Spreading the Radical Unschooling Message

 

My Unschooling Book Series (23)

Not so long ago, I made a podcast called Why You Should Consider Radical Unschooling. I wanted to encourage everyone to let unschooling spill over into all aspects of life, and not just the educational part. I wanted to say, “Unschooling is very good indeed, but radical unschooling is even better. Take the next step. Don’t be scared.”

Don’t be scared? Yes allowing kids to make their own decisions about all areas of their lives might sound frightening. What if they make the wrong choices? What if they become wild? Will everyone think that we are irresponsible parents?

Radical unschooling has a very negative image. If you do some googling, it won’t take you long to find lots of frightening stories about kids who won’t wash and who eat nothing but junk food. Perhaps they’re reluctant to help with the chores. They might spend all night playing computer games or making lots of noise with their friends while parents want to sleep. By the sounds of it, these kids lead very self-centred lives. The stories might convince us that giving kids so much freedom is wrong.

But I don’t think these stories are necessarily radical unschooling ones. They sound more like unparenting stories to me. No, in my experience radical unschooling doesn’t look like this at all.

Radical unschooling is a life of unconditional love:

Live radically.

Love unconditionally.

When we love unconditionally, we become connected with our kids. We respect and trust them. They respect and trust us. We listen to each other and discuss. The lines of communication are open. And although kids could do whatever they like, they choose to use their freedom to do what is good and right. (Of course, no one is perfect.)

I could say a lot more. I did expand my thoughts in episode 109 of my unschooling podcast. I also spoke about radical unschooling in episode 80. I interviewed my teenage radical unschooler daughter Sophie in episode 110. And I’ve made a video about this topic and written a lot of blog posts that illustrate what it’s all about.

What I’d like to do next is gather all my thoughts and ideas together and write something for my unschooling book. So I’m going to listen again to the podcasts, view the video, and browse through my blog posts while making some notes which I’ll edit, hopefully, into something worth reading.

I might have more radical unschooling thoughts to share another day, but for now, I’m just going to embed one of Sophie’s Instagram photos here on my blog.

This morning, just before Sophie left home for work, she asked, “Is it okay if I post this photo of you, Mum?” After a quick glance, I told her I was happy to have my photo on Instagram. Sophie did some quick uploading and caption writing. It was only later after I’d dropped her off at work, that I got a chance to read what she’d written. As I read Sophie’s words, my heart overflowed with love and gratitude. The caption isn’t really about me. (I’m not posting the photo because I think I’m a wonderful mother.) It’s about radical unschooling.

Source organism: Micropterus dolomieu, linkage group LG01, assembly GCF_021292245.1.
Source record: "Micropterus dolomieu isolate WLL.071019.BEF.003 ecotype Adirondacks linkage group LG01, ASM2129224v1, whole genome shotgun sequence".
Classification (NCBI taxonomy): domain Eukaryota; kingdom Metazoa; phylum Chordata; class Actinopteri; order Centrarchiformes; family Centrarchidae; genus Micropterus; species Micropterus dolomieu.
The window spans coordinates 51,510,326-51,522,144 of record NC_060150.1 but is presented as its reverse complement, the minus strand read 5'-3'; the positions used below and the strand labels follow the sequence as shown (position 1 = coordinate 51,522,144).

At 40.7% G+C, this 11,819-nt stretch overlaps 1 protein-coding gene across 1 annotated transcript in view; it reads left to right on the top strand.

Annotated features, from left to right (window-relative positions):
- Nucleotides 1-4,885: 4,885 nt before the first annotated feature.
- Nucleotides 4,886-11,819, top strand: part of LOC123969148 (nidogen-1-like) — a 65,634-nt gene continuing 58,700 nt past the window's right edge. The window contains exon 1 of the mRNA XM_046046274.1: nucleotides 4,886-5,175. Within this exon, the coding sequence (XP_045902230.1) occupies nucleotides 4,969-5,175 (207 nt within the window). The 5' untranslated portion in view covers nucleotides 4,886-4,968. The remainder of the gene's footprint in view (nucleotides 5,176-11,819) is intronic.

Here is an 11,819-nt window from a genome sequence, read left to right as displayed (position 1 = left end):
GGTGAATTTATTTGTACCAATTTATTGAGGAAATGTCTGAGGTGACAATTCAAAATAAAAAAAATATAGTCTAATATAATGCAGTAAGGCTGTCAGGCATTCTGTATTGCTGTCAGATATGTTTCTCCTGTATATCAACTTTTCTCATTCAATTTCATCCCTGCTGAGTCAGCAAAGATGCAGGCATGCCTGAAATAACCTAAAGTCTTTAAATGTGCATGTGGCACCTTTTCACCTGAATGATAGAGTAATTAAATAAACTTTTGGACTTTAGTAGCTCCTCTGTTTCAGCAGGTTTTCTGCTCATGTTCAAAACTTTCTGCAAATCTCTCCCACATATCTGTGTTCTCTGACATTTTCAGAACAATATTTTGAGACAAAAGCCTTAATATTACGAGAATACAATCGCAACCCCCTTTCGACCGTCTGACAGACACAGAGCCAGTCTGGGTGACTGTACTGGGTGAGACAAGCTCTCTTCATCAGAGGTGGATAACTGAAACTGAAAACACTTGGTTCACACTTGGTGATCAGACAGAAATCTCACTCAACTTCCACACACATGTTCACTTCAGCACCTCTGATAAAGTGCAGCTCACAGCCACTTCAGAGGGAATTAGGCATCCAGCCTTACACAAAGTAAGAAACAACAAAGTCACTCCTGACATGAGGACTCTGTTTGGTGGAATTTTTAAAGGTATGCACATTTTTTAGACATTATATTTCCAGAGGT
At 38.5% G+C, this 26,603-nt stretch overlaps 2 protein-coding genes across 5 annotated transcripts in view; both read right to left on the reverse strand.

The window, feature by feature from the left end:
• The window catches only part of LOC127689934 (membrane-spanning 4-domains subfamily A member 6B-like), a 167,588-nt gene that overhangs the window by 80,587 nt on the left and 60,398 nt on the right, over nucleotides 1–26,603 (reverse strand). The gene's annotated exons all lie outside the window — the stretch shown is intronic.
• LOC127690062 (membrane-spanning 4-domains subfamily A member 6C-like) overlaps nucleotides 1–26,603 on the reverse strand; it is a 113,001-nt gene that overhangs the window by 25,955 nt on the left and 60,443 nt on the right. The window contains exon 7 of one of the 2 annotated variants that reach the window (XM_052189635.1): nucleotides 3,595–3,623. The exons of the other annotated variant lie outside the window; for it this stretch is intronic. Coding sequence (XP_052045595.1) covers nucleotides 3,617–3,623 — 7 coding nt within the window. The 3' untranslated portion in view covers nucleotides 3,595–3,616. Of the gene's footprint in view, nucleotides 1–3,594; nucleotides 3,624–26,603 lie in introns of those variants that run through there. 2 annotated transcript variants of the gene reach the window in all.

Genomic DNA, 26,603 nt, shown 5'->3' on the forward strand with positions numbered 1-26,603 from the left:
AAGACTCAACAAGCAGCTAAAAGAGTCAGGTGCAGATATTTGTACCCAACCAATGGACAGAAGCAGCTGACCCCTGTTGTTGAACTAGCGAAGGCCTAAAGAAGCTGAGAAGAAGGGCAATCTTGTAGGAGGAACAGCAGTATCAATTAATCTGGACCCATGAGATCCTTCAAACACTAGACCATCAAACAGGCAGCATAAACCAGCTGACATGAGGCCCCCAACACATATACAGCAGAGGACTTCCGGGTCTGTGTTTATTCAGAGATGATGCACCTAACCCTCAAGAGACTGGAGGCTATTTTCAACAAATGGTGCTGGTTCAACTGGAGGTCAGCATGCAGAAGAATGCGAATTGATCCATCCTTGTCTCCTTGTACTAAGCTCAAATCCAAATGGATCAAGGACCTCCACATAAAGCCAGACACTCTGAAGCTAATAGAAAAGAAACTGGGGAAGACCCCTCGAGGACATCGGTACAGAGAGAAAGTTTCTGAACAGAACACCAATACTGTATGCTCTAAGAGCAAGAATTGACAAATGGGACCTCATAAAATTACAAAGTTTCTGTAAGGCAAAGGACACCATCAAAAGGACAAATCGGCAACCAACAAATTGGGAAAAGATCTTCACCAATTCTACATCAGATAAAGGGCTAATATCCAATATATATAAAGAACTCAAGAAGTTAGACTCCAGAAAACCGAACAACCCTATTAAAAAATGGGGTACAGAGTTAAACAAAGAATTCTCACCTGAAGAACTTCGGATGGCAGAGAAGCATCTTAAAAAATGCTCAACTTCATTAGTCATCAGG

Radical unschooling doesn’t result in wild kids who care about nobody but themselves. Instead, radical unschooling is all about connecting families together with strong bonds of love. Want to hear more? You could listen to my podcasts. Or I could get to work on the radical unschooling chapter of my book so that one day, you can read the message I really want to share:

Consider radical unschooling

Oh yes, I hope I can encourage you to find out more, trust and then give it a go!


Are you radical unschoolers? If not, have you considered letting go further so that unschooling spills over into all aspects of your life? I’d love to hear your thoughts and experiences!

 

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Comments

    • Nancy
    • November 29, 2017
    Reply

    Sue, I love the photo of you and the thoughts that Sophie shared with all of us. It is so obvious that you and your husband have done a wonderful job raising Sophie as well as your other children. Radical Unschooling in itself is a wonderful phrase and I love the thought that my Nathan can learn what he wants when he wants and is not restricted by a teacher’s parameters, or a school’s schedule. He expressed an interest not too long ago in playing the flute, he loves celtic music like his mom :). He said he would research it and get back to me if it is something he wants to pursue. He has even had me listen to recordings of celtic music segments that he likes on you tube. Nathan may pursue, or he may not. Whatever he chooses he will have his father and my full support! I wonder, if he was still in public school right now, would they be encouraging this interest? Would he even have the freedom to research it. I am so glad we Radically Unschool as well.

    1. Reply

      Nancy,

      We all love celtic music too! A few years ago, Imogen taught the girls a few folk songs. Then Callum had the bright idea of learning to play the guitar so he could accompany them. Unfortunately, that passion didn’t last. We now have a beautiful green guitar sitting unused in the cupboard. I guess it’s waiting for someone else to take an interest in it! Another time, my children learnt an Irish song for a homeschool concert. They made themselves percussion instruments out of pieces of wood studded with nails driven through metal bottle tops. Everyone shook these while singing. That was a cheaper way to get some accompanying music!

      I love watching my kids researching and then going down different pathways with their learning. It sounds like you enjoy doing this with Nathan. It’s exciting, isn’t it? I don’t know why people worry that kids won’t learn unless they’re forced. Children (and many adults) are curious people!

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